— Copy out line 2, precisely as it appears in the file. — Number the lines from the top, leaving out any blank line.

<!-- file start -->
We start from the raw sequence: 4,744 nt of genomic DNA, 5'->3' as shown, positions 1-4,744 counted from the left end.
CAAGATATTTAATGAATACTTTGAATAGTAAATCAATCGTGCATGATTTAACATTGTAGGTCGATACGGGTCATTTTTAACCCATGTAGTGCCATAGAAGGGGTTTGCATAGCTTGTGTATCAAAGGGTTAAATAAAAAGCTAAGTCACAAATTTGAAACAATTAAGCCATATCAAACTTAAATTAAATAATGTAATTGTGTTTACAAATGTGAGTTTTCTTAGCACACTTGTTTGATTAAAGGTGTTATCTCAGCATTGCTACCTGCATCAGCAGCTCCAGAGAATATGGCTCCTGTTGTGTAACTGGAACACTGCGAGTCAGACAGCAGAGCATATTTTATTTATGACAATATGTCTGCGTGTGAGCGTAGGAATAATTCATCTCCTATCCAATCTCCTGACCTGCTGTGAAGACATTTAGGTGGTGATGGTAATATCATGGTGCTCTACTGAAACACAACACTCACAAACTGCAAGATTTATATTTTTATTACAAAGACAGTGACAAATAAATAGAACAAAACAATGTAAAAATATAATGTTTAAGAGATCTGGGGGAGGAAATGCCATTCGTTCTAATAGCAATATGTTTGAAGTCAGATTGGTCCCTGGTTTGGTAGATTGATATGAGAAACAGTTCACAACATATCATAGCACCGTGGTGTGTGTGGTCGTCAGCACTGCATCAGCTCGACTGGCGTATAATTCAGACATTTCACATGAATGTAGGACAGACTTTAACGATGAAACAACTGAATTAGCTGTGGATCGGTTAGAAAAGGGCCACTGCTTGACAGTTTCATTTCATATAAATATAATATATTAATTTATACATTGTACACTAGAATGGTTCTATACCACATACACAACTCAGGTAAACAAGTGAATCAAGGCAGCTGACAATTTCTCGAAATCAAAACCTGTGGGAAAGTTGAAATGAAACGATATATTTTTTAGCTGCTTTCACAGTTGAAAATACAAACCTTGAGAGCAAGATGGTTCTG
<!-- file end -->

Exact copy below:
CAAGATATTTAATGAATACTTTGAATAGTAAATCAATCGTGCATGATTTAACATTGTAGGTCGATACGGGTCATTTTTAACCCATGTAGTGCCATAGAAGGGGTTTGCATAGCTTGTGTATCAAAGGGTTAAATAAAAAGCTAAGTCACAAATTTGAAACAATTAAGCCATATCAAACTTAAATTAAATAATGTAATTGTGTTTACAAATGTGAGTTTTCTTAGCACACTTGTTTGATTAAAGGTGTTATCTCAGCATTGCTACCTGCATCAGCAGCTCCAGAGAATATGGCTCCTGTTGTGTAACTGGAACACTGCGAGTCAGACAGCAGAGCATATTTTATTTATGACAATATGTCTGCGTGTGAGCGTAGGAATAATTCATCTCCTATCCAATCTCCTGACCTGCTGTGAAGACATTTAGGTGGTGATGGTAATATCATGGTGCTCTACTGAAACACAACACTCACAAACTGCAAGATTTATATTTTTATTACAAAGACAGTGACAAATAAATAGAACAAAACAATGTAAAAATATAATGTTTAAGAGATCTGGGGGAGGAAATGCCATTCGTTCTAATAGCAATATGTTTGAAGTCAGATTGGTCCCTGGTTTGGTAGATTGATATGAGAAACAGTTCACAACATATCATAGCACCGTGGTGTGTGTGGTCGTCAGCACTGCATCAGCTCGACTGGCGTATAATTCAGACATTTCACATGAATGTAGGACAGACTTTAACGATGAAACAACTGAATTAGCTGTGGATCGGTTAGAAAAGGGCCACTGCTTGACAGTTTCATTTCATATAAATATAATATATTAATTTATACATTGTACACTAGAATGGTTCTATACCACATACACAACTCAGGTAAACAAGTGAATCAAGGCAGCTGACAATTTCTCGAAATCAAAACCTGTGGGAAAGTTGAAATGAAACGATATATTTTTTAGCTGCTTTCACAGTTGAAAATACAAACCTTGAGAGCAAGATGGTTCTG